The Sea Shepherd’s coming of age

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Nisshin Maru and Yushin Maru leaving the Antarctic whale sanctuary after allegedly being chased away by Sea Shepherd boats on January 6, 2014. (Image by Eliza Muirhead via

The Sea Shepherd fleet is again in the Southern Ocean attempting to disrupt the annual Japanese whale hunt, as the Australian Government disappoints with its inaction. This year, writes Chris de Bono, expect to see less high seas hi-jinx from Sea Shepherd crews.

IN POST-ELECTION DECEMBER 2013, Australian Environment Minister Greg Hunt, assured the voting public that the Government would honour its election promise to send a Customs vessel to the Antarctic Treaty Zone.

Minister Hunt is quoted as saying:

“We’re just working through some of the operational issues, but the commitment was clear and I stand by it.”

This commitment has since been quietly downgraded to sending a plane instead of a boat and, to date, no-one has seen or heard of any such plane.

After the recent release of photographs and video of whaling activity, the pressure has again mounted on the Australian Government to discontinue the rhetoric and start acting. The difficulty for the Australian Government at the moment is that they don’t have the usual ragtag bunch of hippies putting lives at risk to distract the public from the unpleasant and disturbing images now being sent from the Southern Ocean.

The Sea Shepherd Conservation Society is a well-known international, non-profit, environmental ‘Direct-Action’ organisation. The Australian arm of the Society is simply referred to as Sea Shepherd Australia. Sea Shepherd Australia is most easily recognised by its ongoing and often adversarial campaign to stop Japanese whaling fleets from accessing whales in Antarctic waters.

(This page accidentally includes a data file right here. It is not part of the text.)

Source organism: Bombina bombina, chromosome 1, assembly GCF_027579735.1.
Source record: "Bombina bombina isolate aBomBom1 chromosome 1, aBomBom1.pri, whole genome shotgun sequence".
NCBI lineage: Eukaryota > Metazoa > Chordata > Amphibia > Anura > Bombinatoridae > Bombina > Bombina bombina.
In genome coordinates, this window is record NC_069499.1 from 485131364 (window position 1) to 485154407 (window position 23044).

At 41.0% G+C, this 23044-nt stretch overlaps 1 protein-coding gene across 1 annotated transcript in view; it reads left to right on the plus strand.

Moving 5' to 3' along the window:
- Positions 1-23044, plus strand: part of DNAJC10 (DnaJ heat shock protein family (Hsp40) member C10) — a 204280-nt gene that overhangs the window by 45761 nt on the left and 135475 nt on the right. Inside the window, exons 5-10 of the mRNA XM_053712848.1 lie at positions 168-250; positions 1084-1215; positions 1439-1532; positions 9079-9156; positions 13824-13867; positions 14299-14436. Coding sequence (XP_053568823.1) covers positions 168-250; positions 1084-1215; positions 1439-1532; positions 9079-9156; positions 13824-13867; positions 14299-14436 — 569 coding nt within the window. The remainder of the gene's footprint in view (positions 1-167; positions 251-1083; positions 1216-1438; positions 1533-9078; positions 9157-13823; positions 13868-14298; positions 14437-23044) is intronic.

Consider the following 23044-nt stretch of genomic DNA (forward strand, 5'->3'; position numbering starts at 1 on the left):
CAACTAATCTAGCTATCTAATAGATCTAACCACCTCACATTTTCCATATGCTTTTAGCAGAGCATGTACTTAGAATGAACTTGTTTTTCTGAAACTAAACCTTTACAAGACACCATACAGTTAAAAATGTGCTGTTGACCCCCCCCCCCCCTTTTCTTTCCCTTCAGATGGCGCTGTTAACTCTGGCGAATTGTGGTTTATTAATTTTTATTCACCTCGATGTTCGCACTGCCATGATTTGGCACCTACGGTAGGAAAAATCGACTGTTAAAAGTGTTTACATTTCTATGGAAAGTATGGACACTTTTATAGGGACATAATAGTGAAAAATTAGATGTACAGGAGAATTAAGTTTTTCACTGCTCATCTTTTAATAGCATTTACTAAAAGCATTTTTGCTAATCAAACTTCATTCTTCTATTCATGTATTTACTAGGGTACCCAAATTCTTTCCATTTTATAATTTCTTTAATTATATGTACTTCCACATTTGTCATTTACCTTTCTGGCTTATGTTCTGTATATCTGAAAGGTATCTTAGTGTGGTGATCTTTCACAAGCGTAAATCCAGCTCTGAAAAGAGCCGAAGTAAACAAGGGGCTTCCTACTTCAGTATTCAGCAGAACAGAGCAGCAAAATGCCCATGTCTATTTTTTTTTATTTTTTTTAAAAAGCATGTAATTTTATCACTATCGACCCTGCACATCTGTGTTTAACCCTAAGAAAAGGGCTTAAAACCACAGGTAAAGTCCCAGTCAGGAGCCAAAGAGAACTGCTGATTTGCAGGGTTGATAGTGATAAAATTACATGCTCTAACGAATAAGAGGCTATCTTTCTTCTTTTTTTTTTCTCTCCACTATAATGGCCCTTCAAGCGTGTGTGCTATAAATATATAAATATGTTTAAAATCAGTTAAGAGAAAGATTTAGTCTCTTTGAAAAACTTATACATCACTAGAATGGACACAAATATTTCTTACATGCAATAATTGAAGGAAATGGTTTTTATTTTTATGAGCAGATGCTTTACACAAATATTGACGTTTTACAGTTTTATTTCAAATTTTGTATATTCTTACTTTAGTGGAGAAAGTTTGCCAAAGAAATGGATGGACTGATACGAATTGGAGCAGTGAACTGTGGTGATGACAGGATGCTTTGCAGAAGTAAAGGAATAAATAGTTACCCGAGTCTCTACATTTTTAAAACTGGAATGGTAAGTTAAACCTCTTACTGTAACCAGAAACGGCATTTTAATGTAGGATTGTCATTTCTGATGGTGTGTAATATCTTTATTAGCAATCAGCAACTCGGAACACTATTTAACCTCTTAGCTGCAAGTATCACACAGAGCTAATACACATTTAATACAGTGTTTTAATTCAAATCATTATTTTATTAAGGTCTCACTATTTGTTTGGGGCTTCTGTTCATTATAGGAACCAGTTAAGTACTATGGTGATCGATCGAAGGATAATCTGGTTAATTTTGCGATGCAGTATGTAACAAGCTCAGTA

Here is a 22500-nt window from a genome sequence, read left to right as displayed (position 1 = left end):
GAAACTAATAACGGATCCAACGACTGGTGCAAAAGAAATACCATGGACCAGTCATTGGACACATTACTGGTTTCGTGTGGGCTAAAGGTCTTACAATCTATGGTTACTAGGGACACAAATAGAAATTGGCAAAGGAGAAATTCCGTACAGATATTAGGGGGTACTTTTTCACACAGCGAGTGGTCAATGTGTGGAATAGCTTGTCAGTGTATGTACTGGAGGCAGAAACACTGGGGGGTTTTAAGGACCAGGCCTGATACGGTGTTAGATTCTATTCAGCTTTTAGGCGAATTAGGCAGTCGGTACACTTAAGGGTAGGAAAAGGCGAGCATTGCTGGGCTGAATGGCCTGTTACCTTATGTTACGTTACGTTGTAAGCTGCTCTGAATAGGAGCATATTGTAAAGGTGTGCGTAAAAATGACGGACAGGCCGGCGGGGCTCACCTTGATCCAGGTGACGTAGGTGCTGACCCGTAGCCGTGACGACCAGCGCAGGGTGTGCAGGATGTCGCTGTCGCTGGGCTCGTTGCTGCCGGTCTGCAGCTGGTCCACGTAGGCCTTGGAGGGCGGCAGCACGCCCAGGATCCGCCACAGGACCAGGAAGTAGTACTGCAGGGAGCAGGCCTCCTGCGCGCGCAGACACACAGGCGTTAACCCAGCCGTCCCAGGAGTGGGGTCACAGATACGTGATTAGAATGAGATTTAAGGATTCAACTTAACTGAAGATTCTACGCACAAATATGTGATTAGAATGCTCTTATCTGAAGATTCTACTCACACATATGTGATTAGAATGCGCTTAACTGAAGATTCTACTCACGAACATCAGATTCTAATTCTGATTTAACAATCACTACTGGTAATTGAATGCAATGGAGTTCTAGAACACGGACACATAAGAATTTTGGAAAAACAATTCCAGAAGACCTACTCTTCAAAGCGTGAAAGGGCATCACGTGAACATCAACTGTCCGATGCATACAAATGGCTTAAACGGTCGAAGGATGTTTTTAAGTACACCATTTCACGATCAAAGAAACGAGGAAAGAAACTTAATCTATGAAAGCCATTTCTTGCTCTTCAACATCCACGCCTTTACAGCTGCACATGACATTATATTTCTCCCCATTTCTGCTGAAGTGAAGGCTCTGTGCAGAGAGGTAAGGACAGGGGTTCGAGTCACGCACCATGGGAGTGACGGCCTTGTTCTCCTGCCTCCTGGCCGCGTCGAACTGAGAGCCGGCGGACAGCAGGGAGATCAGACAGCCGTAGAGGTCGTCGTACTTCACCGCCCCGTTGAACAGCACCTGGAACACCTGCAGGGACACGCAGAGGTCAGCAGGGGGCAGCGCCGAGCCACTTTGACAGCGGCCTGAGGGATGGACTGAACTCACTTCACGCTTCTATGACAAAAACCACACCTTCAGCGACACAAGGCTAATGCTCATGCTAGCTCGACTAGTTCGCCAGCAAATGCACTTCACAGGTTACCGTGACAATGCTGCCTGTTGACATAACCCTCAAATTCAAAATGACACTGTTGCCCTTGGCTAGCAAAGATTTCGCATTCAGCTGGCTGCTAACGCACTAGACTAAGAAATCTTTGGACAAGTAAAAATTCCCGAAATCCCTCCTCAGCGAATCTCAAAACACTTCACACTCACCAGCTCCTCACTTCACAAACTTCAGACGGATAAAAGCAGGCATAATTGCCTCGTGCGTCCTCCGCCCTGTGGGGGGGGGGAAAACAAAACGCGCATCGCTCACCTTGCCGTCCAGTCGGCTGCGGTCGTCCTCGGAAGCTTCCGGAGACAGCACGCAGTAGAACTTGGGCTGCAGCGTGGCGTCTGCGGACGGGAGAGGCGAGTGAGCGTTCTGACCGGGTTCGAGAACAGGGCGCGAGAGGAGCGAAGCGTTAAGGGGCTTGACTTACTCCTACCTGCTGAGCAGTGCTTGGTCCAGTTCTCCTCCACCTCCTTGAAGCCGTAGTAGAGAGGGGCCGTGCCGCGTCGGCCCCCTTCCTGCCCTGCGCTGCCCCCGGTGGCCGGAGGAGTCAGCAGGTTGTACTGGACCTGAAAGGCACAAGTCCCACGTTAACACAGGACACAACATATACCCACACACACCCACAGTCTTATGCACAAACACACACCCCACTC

Sea Shepherd Australia sends a fleet of vessels to the Southern Ocean at the commencement of each whaling season, generally to the sound of its own fanfare. This is picked up by the mainstream media as it heralds the prospect of sensationalist headlines, featuring boats being run over, boarded illegally, sinking and so on. Thrown into the mix is the fact that it happens in Antarctica, which is far away and very, very cold. To finish off this story, there is plenty of name calling by both sides with threats of legal action for things that no Australian or International Court really has any interest in or jurisdiction over.

This all makes for a great read and sells papers — but what is really happening and should we be paying more attention?

The Sea Shepherd Australia fleet spends much of their shore respite in Williamstown, Victoria. The residents of Williamstown are largely sympathetic to the Sea Shepherd Australia cause and you can find many businesses proudly displaying Sea Shepherd posters and brochures in their shop windows. Alongside this, the Sea Shepherd crew have the ship open to visitors, where they are provided with a tour of the ship, providing an insight into what it is that Sea Shepherd are trying to achieve each year in Antarctica.

The overarching mantra of the Sea Shepherd organisation is ‘Direct-Action’. There has been plenty of Direct-Action reported in Australian media with clashes between the MY Steve Irwin or MY Bob Barker and the MV Nisshin Maru expected. The aim of these clashes has been to disrupt the Japanese whaling fleet, essentially making it too difficult and uneconomic to remain in Antarctic waters.